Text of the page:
“To whoever this is”, I began, “this is British Airways flight 23. We have just recovered from a terrorist takeover. Our plane is severely damaged, and we are without an experienced pilot. We are heading South along the Thames and request further instruction. Uhm… over.”
“Say again, flight 23”, said a voice over the radio.
“I said we’re going to crash and need somewhere to land”. At this point, the plane had lost so much height that I could make out store signs. I thought maybe I could see a few license plates, but, no, still too high for that. Still, I mean, reading store signs from a plane? That’s pretty low.
“Go ahead flight 23, you are cleared to land at runway 8B at Heathrow.”
“Sorry to say, chap, but I don’t think we’re going to be making it out there.”
I looked at the city around me. The plane was going to go down. Where could I crash it so as to minimize the loss of life? By now, heads were turning on the streets. People had been alerted by the crash at Big Ben, and the thundering roar of the jet engine blasting its way down the Thames. We were about a hundred metres off the ground, but the plane was rapidly losing speed. Any moment now, we would just plummet downwards and shatter into a million pieces. People ran in terror, well aware of what was to happen.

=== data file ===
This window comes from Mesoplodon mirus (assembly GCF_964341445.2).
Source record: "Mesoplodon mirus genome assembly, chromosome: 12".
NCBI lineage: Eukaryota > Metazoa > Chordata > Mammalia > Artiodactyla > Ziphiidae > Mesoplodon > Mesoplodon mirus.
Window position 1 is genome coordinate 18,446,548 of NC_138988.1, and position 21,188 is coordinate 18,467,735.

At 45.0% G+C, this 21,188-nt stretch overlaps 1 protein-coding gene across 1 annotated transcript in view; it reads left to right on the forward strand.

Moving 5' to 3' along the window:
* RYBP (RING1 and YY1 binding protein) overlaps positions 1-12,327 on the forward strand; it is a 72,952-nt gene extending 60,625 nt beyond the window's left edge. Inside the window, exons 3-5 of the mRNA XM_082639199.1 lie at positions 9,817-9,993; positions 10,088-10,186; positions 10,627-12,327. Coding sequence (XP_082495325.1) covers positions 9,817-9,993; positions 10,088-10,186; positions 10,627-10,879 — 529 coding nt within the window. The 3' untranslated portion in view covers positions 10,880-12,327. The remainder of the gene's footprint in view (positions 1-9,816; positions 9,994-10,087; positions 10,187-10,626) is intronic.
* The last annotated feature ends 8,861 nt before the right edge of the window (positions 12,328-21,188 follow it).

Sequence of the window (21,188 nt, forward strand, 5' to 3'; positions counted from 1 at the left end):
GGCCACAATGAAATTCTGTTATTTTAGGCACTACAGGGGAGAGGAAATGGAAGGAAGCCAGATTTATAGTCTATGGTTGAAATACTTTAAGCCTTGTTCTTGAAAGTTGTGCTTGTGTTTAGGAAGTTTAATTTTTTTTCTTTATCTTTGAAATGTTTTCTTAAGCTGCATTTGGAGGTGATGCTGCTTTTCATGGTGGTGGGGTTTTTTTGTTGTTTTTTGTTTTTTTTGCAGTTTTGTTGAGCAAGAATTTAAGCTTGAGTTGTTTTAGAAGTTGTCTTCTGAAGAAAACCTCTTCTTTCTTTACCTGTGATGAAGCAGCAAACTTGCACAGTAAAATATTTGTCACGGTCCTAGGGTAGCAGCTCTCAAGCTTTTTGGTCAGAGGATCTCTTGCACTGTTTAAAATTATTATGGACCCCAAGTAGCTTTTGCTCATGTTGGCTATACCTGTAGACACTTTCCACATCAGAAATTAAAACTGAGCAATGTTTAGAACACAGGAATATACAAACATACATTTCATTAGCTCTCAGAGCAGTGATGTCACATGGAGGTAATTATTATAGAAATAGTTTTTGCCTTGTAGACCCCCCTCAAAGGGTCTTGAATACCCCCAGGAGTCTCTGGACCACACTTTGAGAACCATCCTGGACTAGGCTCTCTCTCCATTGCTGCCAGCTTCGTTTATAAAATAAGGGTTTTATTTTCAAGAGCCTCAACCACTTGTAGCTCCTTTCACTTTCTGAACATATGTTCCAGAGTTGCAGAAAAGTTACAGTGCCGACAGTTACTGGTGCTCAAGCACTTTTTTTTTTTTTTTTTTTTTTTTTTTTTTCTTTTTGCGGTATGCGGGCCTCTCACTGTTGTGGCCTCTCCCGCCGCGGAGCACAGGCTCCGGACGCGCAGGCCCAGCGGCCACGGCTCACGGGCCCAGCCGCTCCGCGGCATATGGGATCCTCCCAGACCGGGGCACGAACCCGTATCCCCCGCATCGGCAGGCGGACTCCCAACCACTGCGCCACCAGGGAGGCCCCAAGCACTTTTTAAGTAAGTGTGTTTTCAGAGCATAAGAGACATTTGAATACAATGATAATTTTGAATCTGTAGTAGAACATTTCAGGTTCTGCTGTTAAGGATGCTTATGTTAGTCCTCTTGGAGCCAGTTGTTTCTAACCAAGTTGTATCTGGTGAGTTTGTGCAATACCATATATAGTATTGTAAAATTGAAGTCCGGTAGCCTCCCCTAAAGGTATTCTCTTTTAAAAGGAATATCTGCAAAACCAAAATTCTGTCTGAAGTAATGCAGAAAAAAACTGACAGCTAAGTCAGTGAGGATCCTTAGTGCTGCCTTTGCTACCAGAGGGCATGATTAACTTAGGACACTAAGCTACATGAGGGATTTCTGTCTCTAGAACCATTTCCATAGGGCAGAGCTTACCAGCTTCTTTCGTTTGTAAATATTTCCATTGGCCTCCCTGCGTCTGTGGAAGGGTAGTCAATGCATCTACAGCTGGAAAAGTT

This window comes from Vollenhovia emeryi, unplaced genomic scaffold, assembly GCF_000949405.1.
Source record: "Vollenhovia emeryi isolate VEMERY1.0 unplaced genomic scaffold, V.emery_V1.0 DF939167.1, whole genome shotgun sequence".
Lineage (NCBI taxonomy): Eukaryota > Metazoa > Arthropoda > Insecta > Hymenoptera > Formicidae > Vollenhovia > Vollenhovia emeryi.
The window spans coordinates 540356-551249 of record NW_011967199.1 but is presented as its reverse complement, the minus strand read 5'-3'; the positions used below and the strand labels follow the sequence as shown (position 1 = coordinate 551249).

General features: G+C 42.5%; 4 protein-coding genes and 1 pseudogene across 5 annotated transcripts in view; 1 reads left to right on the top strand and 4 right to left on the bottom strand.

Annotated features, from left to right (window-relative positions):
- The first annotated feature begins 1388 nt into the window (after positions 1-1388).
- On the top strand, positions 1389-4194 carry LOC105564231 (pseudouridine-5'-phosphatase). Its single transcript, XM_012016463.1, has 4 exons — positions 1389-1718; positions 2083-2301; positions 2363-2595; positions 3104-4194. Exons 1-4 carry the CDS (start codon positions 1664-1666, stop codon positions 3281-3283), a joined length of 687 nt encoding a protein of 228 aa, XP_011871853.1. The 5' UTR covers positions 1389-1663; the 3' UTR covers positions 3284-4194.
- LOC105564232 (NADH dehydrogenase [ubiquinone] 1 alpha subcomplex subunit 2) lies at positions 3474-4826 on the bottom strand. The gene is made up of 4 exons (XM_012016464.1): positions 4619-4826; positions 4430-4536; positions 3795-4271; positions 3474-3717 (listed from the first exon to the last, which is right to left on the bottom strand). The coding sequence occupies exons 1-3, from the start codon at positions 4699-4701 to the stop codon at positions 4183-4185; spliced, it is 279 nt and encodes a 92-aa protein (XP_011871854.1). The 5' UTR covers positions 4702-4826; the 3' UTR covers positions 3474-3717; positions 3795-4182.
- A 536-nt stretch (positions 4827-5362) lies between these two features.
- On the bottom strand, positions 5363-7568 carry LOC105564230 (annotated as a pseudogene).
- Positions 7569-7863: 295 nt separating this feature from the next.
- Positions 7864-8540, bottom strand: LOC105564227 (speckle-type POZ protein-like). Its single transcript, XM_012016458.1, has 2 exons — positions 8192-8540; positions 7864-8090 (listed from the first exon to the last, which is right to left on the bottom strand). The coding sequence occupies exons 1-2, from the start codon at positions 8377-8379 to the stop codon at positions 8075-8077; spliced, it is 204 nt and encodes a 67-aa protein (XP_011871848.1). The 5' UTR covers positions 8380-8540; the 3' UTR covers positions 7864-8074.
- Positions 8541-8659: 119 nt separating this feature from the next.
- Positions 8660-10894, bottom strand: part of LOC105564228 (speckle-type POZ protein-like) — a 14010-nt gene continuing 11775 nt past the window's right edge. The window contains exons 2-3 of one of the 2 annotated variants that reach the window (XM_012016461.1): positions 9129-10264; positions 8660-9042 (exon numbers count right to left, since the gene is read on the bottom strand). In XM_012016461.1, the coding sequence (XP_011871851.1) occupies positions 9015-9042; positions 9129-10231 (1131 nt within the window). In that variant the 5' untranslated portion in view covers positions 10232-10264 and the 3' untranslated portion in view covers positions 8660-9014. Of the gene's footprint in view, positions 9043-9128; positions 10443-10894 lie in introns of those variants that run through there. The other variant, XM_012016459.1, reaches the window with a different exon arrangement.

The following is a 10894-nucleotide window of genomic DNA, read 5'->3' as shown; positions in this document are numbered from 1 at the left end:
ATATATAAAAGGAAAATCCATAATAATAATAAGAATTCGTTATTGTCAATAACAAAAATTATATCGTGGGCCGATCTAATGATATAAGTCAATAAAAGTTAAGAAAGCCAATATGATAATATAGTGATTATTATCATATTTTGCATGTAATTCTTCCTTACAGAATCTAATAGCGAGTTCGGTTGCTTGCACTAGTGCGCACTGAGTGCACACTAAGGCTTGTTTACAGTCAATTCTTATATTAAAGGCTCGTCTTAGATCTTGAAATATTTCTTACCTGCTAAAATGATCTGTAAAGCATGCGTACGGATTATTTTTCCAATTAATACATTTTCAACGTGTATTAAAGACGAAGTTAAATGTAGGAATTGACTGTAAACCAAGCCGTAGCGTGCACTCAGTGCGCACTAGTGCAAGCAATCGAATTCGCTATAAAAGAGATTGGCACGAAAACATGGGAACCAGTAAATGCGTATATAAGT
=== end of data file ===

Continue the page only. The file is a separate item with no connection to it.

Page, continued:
Suddenly, it came to me. I nosed the plane forward and rapidly pulled back. By the time we leveled out, we were a dozen feet over the Thames. I eased the plane into the water, and we made a perfect landing. As the rush of pure adrenaline subsided, I was aware of the screams of horror coming from the cabin. I exhaled for what seemed like the first time in a minute, and the cries petered out. Djnic was the first to break the silence.
“You’ve done it!” he exclaimed. Cheers echoed throughout the plane.
“No so fast”, cautioned Rudolph. “We’re still sitting in the middle of a river.”